No happy bedlam in the nation’s capital; no delirious pandemonium in Nats red; no rollicking, towel-waving legions hugging and dancing in the chilly stadium air — just an early 6-0 lead for the Nats, squandered to the Cardinals, bit by bit, then a murmuring exodus from the ballpark, straight to winter.
“This team gave me more pleasure than any I’ve ever rooted for,” said Brian Miller, just after the Nats blew a 7-5 lead in the ninth inning.
They lost, three games to two, Major League Baseball’s first postseason series in the nation’s capital since the ’33 Senators of General Crowder and Heinie Manush. And now here’s another baseball first for the city: disappointment.
Not the ordinary distress of watching a season go sour in May or wither in the August heat, but true despair of the heartbreaking, stomach-churning kind. So awful is the history of baseball in Washington that until this season, almost no team since the Depression was successful enough to raise hopes that it could later dash.
Now Nats fans have genuine hardball psychic scars, the kind only good teams that come up short can inflict. Someday they’ll brag about them. In the meantime, they woke up Saturday to an old familiar sound — the rattle of dirt being shoveled on their team’s coffin.
The undisputed highlight of the year had come Thursday night when Jayson Werth pulled the Nationals from the brink of elimination with a ninth-inning, game-winning home run.
“That was the second-best sports event of my life,” said Steve Bergsbaken, 58, a Senate staffer.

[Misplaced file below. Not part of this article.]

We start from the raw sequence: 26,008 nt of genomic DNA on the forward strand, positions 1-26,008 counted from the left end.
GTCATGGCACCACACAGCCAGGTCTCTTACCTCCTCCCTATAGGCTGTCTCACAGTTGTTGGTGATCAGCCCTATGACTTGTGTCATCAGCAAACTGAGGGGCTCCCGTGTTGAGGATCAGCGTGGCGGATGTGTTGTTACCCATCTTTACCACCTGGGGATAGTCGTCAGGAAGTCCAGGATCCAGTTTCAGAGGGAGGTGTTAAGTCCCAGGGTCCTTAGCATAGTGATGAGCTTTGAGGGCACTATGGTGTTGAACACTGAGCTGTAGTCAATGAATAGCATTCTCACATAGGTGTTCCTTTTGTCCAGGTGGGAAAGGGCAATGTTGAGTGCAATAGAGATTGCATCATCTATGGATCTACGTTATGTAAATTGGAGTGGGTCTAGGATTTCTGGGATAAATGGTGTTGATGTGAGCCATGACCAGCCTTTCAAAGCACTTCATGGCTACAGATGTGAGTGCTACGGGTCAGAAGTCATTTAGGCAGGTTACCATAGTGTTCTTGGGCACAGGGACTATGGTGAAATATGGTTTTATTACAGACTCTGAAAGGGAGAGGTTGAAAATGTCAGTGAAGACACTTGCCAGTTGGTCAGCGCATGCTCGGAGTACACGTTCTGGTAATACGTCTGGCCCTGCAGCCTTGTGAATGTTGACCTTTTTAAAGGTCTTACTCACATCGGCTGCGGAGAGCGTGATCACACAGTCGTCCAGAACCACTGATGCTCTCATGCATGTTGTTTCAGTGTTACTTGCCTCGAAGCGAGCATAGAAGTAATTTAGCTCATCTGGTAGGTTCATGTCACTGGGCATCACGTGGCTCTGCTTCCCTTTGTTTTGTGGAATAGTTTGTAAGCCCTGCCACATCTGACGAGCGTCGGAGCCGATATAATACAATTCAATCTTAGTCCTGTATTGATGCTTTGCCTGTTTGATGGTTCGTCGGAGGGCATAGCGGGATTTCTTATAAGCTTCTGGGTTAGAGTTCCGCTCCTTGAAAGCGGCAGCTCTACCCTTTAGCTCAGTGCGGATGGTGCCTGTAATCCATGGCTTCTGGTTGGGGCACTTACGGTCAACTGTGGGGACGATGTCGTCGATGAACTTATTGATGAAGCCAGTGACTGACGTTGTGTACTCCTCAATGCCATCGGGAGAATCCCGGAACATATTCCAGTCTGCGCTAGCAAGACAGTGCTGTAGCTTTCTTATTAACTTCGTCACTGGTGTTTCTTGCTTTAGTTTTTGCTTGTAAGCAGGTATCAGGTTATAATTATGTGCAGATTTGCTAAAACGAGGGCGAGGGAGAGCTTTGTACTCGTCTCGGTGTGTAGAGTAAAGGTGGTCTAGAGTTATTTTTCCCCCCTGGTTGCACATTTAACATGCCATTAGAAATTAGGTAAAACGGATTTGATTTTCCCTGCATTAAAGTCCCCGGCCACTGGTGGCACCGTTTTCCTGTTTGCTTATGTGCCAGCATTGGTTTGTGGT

Just before 1 a.m. Saturday, most of the lights went out in the emptied stadium. The party was officially, unequivocally over.
Marietta Toal stood silently with her husband behind the left-field bleachers. She stared at the darkened field and sighed. She blew a kiss.
“I had to say goodbye,” she said. “Goodbye, and I’ll see you in six months.”
She appeared to be on the verge of tears. She rooted for the Senators when she was a kid. They left when she was 13. She was thrilled to get baseball back in Washington. She was beside herself that the team made it this far eight seasons in.
“So this hurts,” she said. “I’ve been way, way up, and then I came crashing down. And you kind of hit that ground hard.”
In the lead car of a train on the Green Line north out of Nationals Park, fans talked to strangers as if tossed into an impromptu support group.
The first meeting began as the doors closed at 1:05 a.m.
Joe Cirincione, a self-described “recovering Red Sox fan” and Washington resident of 31 years, led the group.
“I think about how much I invested in this team,” said the Takoma Park season-ticket holder. “First, going to the games, then when they began winning, reading about the games, preparing for the next one. . . . I’ve never had a season like this.”
Others nodded in agreement. The conversation moved from closer Drew Storen to next season and back again.
At Mount Vernon Square, the train ended its journey, leaving the crowd to wait for connections.
“This train is out of service,” bellowed the conductor.
“Yeah, and this team is done for the season,” Cirincione retorted.
Before this year, how long had it been since Washington nurtured reasonable optimism nearly so deep into a baseball season? How many generations have passed since fans here felt the special sort of anguish that only a failed contender can inflict?
Sept. 30, 1945: That rainy afternoon in St. Louis, the great Hank Greenberg crushed a ninth-inning grand slam at old Sportsman’s Park, sealing the American League pennant for Detroit, with your Senators 11
2 games back in “the permanent shade of second place,” as the Washington Post’s Shirley Povich put it. How ancient a memory is that? Washington’s final game, a win in Philadelphia, was called after eight innings on account of darkness.